Why Gov. Cuomo's Free Tuition Plan Hurts Private Colleges
On Wednesday, April 12, New York Governor Andrew Cuomo signed legislation to move forward this fall with the Excelsior Scholarship, which will provide tuition-free access for many in-state students to attend the State University of New York institutions.
A similar initiative in Rhode Island was also put forth by Governor Gina Raimondo, which would make public college free regardless of income level.
Proponents of the New York plan are already hoisting it as a model for other states. The reality is it is anything but the model we should pursue and is very likely to unravel the fabric of the greatest higher education system in the world.
Don’t just take my word for it. The Institute of International Education reported last year in their annual Open Doors Report that there are 1,043,839 students who would probably agree with me. It was the first year that the U.S. has drawn more than 1 million international students to study here and they chose to come here because of the various opportunities our system offers.
On the surface, free tuition sounds great, but a closer examination of the ramifications these programs have on higher education reveals numerous unintended consequences.
It has long been established that financial aid dollars should follow the students wherever they choose to study, granting them the freedom to select the institution that best fits their needs as students. Public and private institutions have coexisted under this model for centuries.
The Excelsior Scholarship would only help open doors to the 89 campuses affiliated with the SUNY and CUNY systems while ignoring the other private non-profit institutions around the state. What’s ironic is that these are the institutions that already do a tremendous job serving low-income, first-generation college students.
Not only do private institutions across the country graduate a greater percentage of the students they enroll, they also get them to graduation faster. Private non-profit institutions overall graduate 53 percent of students in four years, compared to only 34 percent in public colleges and universities, where five and six-year graduation tracks are increasingly commonplace.
It’s not an accident or an anomaly that the differences between institution types exist. Private institutions, including my own at Saint Leo University, typically offer smaller class sizes, better faculty-student ratios and more personalized attention both in the classroom and in student support across campus. These are resources necessary to help students overcome obstacles that might cause them to drop out.
Why would any state develop a plan that would leave out the colleges and universities that are already most effective at dealing with low-income students?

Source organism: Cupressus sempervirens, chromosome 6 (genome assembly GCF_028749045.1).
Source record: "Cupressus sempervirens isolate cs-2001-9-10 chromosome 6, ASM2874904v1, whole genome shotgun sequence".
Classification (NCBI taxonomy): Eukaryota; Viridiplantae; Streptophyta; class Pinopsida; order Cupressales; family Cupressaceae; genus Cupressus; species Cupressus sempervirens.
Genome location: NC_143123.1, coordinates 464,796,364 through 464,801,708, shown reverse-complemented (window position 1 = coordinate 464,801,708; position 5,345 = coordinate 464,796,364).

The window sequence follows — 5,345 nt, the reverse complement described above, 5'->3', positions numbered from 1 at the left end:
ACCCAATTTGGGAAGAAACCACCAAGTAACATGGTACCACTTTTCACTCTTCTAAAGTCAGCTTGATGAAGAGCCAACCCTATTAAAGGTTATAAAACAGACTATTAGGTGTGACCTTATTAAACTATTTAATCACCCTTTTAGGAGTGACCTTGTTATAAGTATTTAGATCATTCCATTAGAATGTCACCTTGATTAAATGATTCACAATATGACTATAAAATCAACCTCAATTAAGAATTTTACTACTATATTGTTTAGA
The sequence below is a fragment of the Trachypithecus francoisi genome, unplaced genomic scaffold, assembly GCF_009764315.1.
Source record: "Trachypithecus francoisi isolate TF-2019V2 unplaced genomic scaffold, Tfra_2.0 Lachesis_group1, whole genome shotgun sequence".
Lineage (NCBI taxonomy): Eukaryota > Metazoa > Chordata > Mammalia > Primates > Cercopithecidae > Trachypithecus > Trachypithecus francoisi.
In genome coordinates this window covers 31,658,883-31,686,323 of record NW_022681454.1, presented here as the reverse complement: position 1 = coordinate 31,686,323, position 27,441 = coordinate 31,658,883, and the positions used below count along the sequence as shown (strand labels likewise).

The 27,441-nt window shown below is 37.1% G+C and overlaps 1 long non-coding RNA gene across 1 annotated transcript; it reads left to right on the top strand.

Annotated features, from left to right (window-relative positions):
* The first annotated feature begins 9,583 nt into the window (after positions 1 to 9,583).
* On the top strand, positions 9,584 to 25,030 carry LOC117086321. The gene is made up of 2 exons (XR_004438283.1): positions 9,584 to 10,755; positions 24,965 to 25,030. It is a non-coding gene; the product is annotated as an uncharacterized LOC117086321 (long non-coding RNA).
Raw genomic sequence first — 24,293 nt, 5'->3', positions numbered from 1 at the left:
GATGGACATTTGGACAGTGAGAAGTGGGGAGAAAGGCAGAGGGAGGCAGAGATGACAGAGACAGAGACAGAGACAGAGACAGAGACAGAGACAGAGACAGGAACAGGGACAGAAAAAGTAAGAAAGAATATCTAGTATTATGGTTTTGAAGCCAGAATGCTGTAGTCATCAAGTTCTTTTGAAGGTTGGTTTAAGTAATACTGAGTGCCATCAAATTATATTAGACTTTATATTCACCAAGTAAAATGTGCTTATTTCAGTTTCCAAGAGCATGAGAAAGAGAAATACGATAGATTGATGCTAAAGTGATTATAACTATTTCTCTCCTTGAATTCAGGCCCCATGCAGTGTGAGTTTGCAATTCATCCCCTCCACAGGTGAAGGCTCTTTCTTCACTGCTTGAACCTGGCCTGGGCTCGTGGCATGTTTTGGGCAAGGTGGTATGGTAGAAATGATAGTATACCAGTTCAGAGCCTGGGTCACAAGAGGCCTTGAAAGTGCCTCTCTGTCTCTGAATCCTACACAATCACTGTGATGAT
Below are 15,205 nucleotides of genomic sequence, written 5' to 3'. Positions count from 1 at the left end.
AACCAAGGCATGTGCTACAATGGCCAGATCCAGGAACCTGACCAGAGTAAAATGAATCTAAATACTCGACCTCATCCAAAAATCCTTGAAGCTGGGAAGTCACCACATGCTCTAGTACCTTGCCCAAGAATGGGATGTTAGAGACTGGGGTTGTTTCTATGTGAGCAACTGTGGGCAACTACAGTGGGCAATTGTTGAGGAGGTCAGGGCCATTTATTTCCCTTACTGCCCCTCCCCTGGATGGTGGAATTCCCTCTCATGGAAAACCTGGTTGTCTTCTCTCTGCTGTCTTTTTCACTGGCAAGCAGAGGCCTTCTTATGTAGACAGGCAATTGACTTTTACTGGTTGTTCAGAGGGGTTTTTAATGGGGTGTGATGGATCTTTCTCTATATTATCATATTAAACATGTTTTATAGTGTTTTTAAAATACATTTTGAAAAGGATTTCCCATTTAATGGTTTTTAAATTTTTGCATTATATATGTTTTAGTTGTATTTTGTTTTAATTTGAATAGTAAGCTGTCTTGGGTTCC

Yes, affordability and accessibility are major concerns in higher education, but the conversation can’t stop there. Simply getting more students in the door doesn’t mean they’ll be any more equipped if they’re not properly shepherded along the way to graduation. If anything, this program would foster even bigger student bodies and class sizes, without also supplying additional classroom space, dorms, faculty and staff that will surely balloon the estimated $163 million price tag already purported by the Excelsior Scholarship. That 34 percent graduation rate will likely drop even further.
If public resources are intentionally diverted away from private institutions in favor of the publics, it’s entirely possible that attending some of the most prestigious institutions in this country will be a luxury left only to the wealthiest college-going population. Private institutions will be forced to handle accessibility struggles on their own, instead of coordinating their efforts with state and federal aid dollars in support.
Let me be clear, the goal of this piece is not to belittle the tremendous work being done at public institutions across the country. These colleges and universities have been incredible stewards and fostered innovative and knowledgeable graduates who make our entire society more valuable.
But programs like Gov. Cuomo’s and Gov. Raimondo’s inherently position publics and privates into direct competition by offering to fund only to one cohort and not the other. Historically, financial aid dollars have been intended to follow the student. If these lawmakers were truly concerned with the outcomes of their constituents, they wouldn’t handcuff their choices to only a handful of the options before them.
Instead of state governments deciding which institutions they’re going to prop up with public funding, let’s remove the restraints from these students as they determine the institution that best fits their needs and career goals.
Dr. William J. Lennox Jr. is president of Saint Leo University, a private non-profit institution in Saint Leo, Florida.